InstagramI took on this 100 Day Project because dancing was unwittingly exiting my life, sneaking out the back door without saying goodbye. It’s one of my pillars, to MOVE – and dancing is the way I move best.

I’ve fought many demons in my time, but the main bodyguard to the Success Door for me is Mr. Fear. Fear of failure, judgement, perfectionism, ageing… There are many forms to this bully and I wanted to make him a little less scary. So, in this project I created another bodyguard, Mr. Action. Mr. Action (you guessed it) advocated action: 15 seconds to be precise; and hitting the “publish” button way before I felt ready to. He even buddied up with Mr. Fear and turned him into a more positive version of himself.

I started moving, the very thing I so passionately advocate to everyone because it really really does make every difference.

What happened? I attended a three hour improvisation workshop and fell in love again. This action created a small snowball that saw me turn up to a workshop audition and landed me a part in a dance performance to take place next year. I was invited to a showing where I met contacts which may start me up with a very exciting project aligning both dance and my work as a health practitioner.

All these things I wanted. They were happening, because as I predicted, ACTION BEGETS ACTION.

And BECAUSE it was working, I stopped. I was blinded by the excitement and success I was feeling and forgot the foundational steps; the steps that created action and momentum. The foundational steps that were so surreptitiously buried in my 15 second daily practice.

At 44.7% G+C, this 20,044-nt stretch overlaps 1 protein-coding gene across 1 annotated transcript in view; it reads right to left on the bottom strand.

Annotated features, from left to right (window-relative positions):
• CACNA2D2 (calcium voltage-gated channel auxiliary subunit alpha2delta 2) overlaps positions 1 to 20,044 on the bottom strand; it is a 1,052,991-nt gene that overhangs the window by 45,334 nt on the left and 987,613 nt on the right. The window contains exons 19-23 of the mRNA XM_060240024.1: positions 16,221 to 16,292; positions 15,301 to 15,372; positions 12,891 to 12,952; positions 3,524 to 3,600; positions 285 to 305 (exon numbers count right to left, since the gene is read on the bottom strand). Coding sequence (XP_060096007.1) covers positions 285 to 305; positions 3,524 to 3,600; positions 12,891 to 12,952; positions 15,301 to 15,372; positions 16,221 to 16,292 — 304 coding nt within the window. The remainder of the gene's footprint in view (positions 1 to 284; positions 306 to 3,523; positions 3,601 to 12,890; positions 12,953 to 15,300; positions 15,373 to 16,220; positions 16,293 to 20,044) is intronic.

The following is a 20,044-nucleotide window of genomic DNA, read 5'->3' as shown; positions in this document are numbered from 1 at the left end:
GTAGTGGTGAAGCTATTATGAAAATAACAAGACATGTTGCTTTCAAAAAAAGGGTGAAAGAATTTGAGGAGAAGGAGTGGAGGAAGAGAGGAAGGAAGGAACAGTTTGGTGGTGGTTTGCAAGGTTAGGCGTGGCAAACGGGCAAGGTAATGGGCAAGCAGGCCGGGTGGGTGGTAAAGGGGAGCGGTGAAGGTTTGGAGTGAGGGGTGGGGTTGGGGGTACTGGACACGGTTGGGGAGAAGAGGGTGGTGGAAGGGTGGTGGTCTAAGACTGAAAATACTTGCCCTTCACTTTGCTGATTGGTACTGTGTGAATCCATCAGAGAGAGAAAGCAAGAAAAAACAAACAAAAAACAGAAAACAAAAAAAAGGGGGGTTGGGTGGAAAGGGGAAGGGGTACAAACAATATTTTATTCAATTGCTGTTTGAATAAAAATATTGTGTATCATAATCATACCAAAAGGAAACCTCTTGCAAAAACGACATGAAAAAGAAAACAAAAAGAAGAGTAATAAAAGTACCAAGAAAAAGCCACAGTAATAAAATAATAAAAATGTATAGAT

So I hope you’ll forgive me. I hope you’ll understand. I hope you’ll follow me on Instagram @ravogel as I pick up where I left off. The experts say it takes 66 days to form a habit, so there’s still hope left. This daily practice was doing so much more for me than I could have ever expected. It let me say “yes”, it let my battle my demons, and it aligned me on the path I wanted to walk on.

Am I alone in this? Has this happened to you before? Has something working actually derailed your ritual? I’d love to hear about it in the comments.

If you’ve found this helpful, or know a friend who might, feel free to share this post with them. It might be exactly what they need to hear today.


I believe there’s a little bit of creativity in all of us.

Innovation. Spark.

Call it what you will, but even for the logical thinkers out there, you can’t deny that we all have (anatomically-speaking) a right-sided, creatively-fueled part of our brain. And this is where magic happens.

Friday’s are going to be our right-brain day. What it means to create a life you can feel connected to…proud of. The big and the small of it. Today, we start small. With me.

100dayproject Yesterday I began dancing. #100daysofdancing in fact.

This shouldn’t be something abnormal. By all accounts I’m a dancer. I’ve trained as one, I feel like one, I identify as one. But you see, here’s the thing… being a dancer isn’t a straightforward process.

Like all art, it relies on creativity, like all physical endeavors it requires fitness, but unlike many careers the possibility of it earning a living is much more…slim. I’m not going to enter the debate in this post today, but it’s safe to say that we as independent artists have a bit of tough trot when it comes to being able to express ourselves.

This fact means that I’ve leaned in to a lot of areas that highlight my strengths and circumnavigate my dance life. I’m a massage therapist, a Pilates instructor and hopefully, in the longer run, a physiotherapist. I like movement (if that hasn’t been made face-smackingly obvious yet). I’m passionate about educating you about how your body works, and how to allow it to function as it’s most efficient, optimum level. This is the value I hope to add to your life.